Naomi Grant is the co-founder of LAMBB – a beauty brand on a mission. They recently shot, 50 Shades of Melanin a documentary which seeks to uncover the truths about colourism within the UK.
Believing that colourism is a weighted term, and although it has been unpacked many times in America, it has hardly been tackled in the UK. 50 Shades of Melanin features 30 British Black individuals discussing matters such as Light Skinned Privilege, the influence of media and the wedge between the black British today. The participants shine a light on the impact of deep rooted issues such as colonialism and racism, and although slavery never occurred on British soil many site it as a reason for their disarray today.
According to Grant, the impact of the documentary been immense, with young girls tearfully saying how it made them feel beautiful and many commenting on the healing it provides. Grant says she believes that, “…at a time where it may feel like the world is turning their back on ethnic minorities, it is important to uplift each other within our own communities.”
#TBB10 caught up Grant to find out more…
1# Introduce yourself – Name, age, where you’re from?
Naomi Grant, 18, London Mother is Nigerian, Father is Jamaican
2# What is LAMBB and how did it get started?
LAMBB (Look At My Black Beauty) is an online haven which documents the black female experience in the 21st Century. I co-founded LAMBB with my sister, Cauline. We started the concept about 2 years ago when we saw a lack of representation of afro-textured hair girls online. We wanted to create a safe haven for black girls and women.
3# What is your role within the organisation?
My role is always changing as we are currently only a small team. I do anything from creatively directing shoots, to writing articles and building our presence within the community.
4# What is LAMBB’s mission?
We are a beauty brand that seeks to go beyond the beauty. Together we can dismantle a society that wants our lips, but not our words, our physical love but not our emotional strength. Conversations need to be had, and our voices need be heard, LAMBB aims to be that platform.
5# Tell us about this latest project, 50 Shades of Melanin – what inspired it?
I initially had the idea for 50 Shades of Melanin about 2 years ago, as I was concerned about the UK’s opinion on colourism. I think race relations in the UK are often sugar-coated, and when compared to America it almost seems okay. However doing this documentary and featuring real people with real issues caused by effects of racism and colonialism proved that we too have hurdles to overcome.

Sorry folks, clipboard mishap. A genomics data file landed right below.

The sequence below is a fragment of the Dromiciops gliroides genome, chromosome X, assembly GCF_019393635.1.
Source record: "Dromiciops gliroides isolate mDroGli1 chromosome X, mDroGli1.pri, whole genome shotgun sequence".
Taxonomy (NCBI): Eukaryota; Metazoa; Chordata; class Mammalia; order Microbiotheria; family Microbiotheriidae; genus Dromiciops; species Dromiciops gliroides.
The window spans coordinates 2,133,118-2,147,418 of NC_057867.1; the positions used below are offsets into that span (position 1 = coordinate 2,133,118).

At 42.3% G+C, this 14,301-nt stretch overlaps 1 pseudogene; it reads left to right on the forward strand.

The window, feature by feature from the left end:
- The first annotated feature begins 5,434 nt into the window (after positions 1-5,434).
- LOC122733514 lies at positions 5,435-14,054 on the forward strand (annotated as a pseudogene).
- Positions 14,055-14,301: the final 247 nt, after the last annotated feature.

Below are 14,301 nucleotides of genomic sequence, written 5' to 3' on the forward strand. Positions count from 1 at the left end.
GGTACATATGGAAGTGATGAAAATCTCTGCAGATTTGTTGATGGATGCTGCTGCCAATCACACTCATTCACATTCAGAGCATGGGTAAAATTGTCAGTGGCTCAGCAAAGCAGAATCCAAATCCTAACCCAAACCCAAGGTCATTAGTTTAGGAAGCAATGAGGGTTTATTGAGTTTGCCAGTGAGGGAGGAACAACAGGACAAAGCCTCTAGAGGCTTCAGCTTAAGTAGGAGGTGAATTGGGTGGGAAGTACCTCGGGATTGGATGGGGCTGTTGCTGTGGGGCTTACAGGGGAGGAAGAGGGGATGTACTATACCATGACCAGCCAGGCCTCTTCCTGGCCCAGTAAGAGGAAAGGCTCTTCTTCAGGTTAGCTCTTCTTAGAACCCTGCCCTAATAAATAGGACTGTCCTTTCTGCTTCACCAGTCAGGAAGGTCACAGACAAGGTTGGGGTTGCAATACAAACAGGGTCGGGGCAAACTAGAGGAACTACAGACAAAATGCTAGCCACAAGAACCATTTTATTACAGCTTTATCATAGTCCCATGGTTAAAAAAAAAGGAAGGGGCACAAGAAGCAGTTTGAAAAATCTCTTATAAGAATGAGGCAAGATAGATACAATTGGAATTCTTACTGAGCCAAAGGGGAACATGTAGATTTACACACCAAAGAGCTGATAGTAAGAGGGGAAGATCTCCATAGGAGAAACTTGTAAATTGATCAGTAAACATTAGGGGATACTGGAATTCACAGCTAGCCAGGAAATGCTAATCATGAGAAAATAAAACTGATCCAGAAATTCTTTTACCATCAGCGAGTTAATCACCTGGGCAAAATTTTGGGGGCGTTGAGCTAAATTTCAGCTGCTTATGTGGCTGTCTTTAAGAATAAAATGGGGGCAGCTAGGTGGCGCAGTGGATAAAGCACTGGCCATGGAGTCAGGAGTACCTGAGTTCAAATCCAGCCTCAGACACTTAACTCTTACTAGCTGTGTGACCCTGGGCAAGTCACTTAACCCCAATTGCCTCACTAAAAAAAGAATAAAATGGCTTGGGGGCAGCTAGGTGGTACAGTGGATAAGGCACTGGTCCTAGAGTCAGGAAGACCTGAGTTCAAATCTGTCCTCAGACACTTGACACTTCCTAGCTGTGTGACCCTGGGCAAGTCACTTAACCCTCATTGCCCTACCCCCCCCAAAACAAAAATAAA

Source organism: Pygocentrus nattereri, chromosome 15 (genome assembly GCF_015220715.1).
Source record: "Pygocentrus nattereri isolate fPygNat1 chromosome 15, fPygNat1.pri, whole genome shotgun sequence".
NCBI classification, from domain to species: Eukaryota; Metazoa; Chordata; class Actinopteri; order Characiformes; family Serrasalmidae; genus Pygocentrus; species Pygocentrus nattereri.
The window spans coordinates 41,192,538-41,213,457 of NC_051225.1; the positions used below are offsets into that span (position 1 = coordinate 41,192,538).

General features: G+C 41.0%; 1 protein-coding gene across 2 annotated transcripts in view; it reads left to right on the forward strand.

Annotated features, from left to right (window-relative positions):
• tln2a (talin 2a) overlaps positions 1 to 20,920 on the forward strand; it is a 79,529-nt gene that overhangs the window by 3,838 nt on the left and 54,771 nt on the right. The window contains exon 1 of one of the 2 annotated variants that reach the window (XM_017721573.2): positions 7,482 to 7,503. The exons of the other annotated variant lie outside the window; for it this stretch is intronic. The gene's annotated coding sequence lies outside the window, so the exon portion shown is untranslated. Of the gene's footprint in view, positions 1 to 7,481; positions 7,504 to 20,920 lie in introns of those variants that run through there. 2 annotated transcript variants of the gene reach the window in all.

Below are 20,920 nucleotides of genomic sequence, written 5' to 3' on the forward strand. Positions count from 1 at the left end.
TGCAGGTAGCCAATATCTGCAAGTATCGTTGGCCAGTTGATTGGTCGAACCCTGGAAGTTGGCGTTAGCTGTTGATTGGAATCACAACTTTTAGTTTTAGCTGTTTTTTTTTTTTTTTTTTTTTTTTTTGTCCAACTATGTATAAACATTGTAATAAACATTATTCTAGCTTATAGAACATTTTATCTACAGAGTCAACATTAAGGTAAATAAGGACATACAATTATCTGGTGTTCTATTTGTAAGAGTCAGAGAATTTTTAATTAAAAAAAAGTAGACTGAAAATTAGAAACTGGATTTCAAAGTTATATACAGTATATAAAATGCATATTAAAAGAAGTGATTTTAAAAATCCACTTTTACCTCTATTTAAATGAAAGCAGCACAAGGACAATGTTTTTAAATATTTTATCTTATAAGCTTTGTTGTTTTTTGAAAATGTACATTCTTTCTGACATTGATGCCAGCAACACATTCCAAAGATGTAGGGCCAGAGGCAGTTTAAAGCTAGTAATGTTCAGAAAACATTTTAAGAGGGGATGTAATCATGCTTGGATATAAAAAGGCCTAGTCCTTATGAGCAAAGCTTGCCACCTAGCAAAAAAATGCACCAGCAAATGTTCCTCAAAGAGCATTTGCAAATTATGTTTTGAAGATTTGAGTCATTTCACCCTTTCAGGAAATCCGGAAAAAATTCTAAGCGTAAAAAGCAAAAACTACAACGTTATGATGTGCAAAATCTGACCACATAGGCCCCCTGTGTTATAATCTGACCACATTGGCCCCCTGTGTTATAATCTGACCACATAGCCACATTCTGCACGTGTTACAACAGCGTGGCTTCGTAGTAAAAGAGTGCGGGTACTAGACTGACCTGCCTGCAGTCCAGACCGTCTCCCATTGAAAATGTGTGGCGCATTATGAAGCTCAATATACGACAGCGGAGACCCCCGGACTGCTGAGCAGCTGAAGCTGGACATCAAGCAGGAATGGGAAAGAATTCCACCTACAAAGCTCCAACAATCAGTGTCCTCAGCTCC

6# What was the process of getting this made – how long did it take to put together, funding, industry support?
We (my brother and sister) got funded at the end of last year, and that’s when everything started falling into place. Planning took about two months, then we shot the documentary over 3 days. It then took me about a week to edit.
7# You say this topic is never discussed properly in the UK, why do you think this is and do you think you’ve been able to cover all bases with this discussion or is there more to explore?
I think the UK tends to sugar-coat issues to do with race, and people are made to believe that things are okay because they aren’t as bad as it is in America. However there is still a unheard history of black Britain and we are still overcoming issues such as institutional racism, which a lot of people point out in the documentary. The documentary features 30 black British people who cover a lot of points, and thus far we have rumbled grounds but there are still many stories left unheard.
8# It’s called 50 shades of Melanin – what’s the meaning behind the title?
The phrase ’50 Shades’ is already renowned, and although it’s completely unrelated I loved the idea about their being so many different variations to just one thing. This is the case with skin colour, I find it so amazing that in a home with the same parents the children will have different shades of skin, and each hue matters.
9# Why have you chosen to release the documentary via YouTube?
I think YouTube is an amazing space; it gives everyone the ability to be filmmakers! YouTube is universal which has enabled this documentary to be seen by people across the world, which is pretty cool!
10# What’s next for LAMBB and yourself?
The next step for LAMBB is to continue to uncover our truths and do so in a beautiful way. I have a lot more projects in store, I am excited to start working on them and release it to the world!